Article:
“Behind the playfully poetic title lies one of Janet Grau’s typically subtle and cleverly thought-out performances, which becomes tangible for the viewer in a media installation for the exhibition in the Kommandantenhaus in Dilsberg. […] If you take a closer look at the catalogue of gestures which Janet Grau has developed…[it becomes clear that the] classification criteria she has created for her collection of gestures is not derived from a scientific structuring scheme based on observable forms of gestures. In an obvious analogy to Italo Calvino, the categories she has developed stem instead from a reflection upon the possible subjective needs and expectations of an imaginary onlooker. […] The work I Think I Know What You Want to Say implies one of those basic ideas that has time and again inspired the artist, namely the question of whether (and if, then how) we even understand each other at all when we communicate using our current modes of communication.”

Long-term project (photography, needlework)

Endless hours invested in a piece. Cross-stitch embroidery as an extravagant (and absurd) way of reproducing images.

The process is complex, multi-layered and extremely time-consuming—but that’s the point. It’s about time, and it’s also about taking a step back from the photos. It’s also about playing with perception. I experiment with the level of detail and the accuracy of the colors, until someone who knows the original photo can immediately recognize the embroidered version, whereas for others, it remains vague.

I transform selected old family photos into simplified pixel designs, reduce the number of colors from millions to a random number (like 27 or 56 or 84), match these to the embroidery floss colors, and work systematically with very complex patterns. All of which contrasts sharply with the content of the images, which always only depict a single moment – a split second.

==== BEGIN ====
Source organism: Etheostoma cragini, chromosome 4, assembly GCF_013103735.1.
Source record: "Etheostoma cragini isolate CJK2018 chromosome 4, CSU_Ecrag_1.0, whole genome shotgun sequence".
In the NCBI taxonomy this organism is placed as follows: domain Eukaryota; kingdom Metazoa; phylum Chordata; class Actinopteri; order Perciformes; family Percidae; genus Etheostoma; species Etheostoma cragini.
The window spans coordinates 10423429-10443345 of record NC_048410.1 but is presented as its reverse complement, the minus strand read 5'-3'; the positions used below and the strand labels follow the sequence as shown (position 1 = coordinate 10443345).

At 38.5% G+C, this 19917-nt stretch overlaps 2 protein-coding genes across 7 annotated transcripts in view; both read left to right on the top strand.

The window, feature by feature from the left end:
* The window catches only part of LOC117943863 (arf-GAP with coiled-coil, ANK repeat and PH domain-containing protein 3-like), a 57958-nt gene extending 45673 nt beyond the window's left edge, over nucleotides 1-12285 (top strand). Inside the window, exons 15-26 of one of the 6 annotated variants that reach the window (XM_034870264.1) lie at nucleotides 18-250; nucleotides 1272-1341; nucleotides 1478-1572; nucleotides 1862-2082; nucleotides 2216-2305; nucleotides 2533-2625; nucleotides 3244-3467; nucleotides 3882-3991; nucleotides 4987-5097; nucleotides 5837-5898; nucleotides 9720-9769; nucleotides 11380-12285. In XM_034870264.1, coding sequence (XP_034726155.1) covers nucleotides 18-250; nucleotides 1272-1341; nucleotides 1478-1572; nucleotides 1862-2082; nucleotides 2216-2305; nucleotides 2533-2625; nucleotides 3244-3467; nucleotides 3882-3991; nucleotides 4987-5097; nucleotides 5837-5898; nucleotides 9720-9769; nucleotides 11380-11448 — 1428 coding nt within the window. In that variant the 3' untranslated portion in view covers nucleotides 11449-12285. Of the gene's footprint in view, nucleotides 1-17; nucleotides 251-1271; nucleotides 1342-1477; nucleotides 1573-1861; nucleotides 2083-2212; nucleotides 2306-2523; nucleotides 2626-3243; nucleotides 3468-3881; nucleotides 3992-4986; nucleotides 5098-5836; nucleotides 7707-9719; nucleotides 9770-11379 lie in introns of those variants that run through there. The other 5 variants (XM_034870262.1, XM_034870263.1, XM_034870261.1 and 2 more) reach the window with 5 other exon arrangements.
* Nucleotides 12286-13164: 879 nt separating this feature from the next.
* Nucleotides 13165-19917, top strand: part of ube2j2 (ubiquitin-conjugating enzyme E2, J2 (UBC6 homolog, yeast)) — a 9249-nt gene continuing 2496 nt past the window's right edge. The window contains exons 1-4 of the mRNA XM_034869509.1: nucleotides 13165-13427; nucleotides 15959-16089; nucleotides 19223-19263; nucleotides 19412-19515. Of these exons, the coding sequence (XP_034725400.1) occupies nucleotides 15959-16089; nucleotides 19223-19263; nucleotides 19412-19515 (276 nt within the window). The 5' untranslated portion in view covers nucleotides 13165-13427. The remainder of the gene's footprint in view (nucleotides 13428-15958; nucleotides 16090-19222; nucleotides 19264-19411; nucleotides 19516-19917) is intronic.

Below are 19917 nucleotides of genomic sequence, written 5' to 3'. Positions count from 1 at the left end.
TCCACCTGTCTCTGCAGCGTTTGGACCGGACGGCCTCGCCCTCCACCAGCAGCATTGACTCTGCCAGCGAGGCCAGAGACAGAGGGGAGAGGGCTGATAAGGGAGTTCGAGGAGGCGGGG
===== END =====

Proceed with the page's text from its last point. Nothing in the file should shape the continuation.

For me, the embroidered images are more like objects. That’s why I plan to show them together with the working drawings, color charts, etc., as well as with other objects together in an installation (working title: I’ll Fly Away).

Performance, Installation, 2022

The Mattering Instinct is a lecture performance and installation in which philosophical ideas are conveyed not only through language, but also through objects and staging, movement and gesture. Instead of a PowerPoint presentation (typical for academia), the possibilities of artistic performance are explored.

The work is based on the well-known U.S.-American philosopher Rebecca Newberger Goldstein‘s “mattering theory”. I compiled the script for the lecture-performance from her essays, speeches and interviews. An installation is occupied by the figure of a philosopher and two dancers. They embody these philosophical thoughts using various objects and dramatic scenes, putting them into action and commenting upon them. Abstract facts are thus made visible and accessible to a wider audience.

Furthermore, the performance unfolds additional dimensions: It transforms the philosophical ideas light-heartedly and with humor, without losing sight of the conceptual core. The first performances will take place on May 6 and 7, 2022 in the Heiliggeistkirche Heidelberg. Afterwards, a video installation of the performance will run there until October 2022, with a booklet for visitors (English original script and German translation).

As soon as we know we are, we want what we are to mean something, to matter. This “mattering” is essential for human beings:

“We can’t pursue our lives without thinking that our lives matter…Clinical depression is when you are convinced that you don’t and will never matter. That’s a pathological attitude, and it highlights, by its pathology, the way in which the ‘mattering instinct’ normally functions. To be a fully functioning, non-depressed person is to live and to act, to take it for granted that you can act on your own behalf, pursue your goals and projects. And that we have a right to be treated in accord with our own commitment to our lives mattering.” (Excerpt from the interview, The Mattering Instinct: A Conversation with Rebecca Newberger Goldstein, the Edge Foundation, 2016).